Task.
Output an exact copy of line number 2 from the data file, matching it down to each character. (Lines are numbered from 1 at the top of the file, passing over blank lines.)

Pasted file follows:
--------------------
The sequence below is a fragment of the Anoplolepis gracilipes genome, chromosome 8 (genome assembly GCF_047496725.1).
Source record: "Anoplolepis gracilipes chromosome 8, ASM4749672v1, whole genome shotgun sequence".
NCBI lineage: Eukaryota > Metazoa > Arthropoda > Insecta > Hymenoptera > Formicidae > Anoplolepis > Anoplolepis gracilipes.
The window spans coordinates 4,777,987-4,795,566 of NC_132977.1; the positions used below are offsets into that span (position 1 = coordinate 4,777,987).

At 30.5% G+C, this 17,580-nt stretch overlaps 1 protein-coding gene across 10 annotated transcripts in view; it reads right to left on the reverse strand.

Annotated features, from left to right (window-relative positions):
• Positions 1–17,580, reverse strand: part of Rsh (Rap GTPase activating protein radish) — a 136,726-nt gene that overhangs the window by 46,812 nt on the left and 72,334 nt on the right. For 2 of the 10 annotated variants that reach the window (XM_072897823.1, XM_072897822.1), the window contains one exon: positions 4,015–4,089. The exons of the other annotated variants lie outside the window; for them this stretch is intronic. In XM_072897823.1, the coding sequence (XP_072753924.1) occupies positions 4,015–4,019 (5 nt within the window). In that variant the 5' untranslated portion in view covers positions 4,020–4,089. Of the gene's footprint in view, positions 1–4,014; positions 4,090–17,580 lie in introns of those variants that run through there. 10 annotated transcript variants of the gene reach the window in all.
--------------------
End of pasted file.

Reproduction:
Source record: "Anoplolepis gracilipes chromosome 8, ASM4749672v1, whole genome shotgun sequence".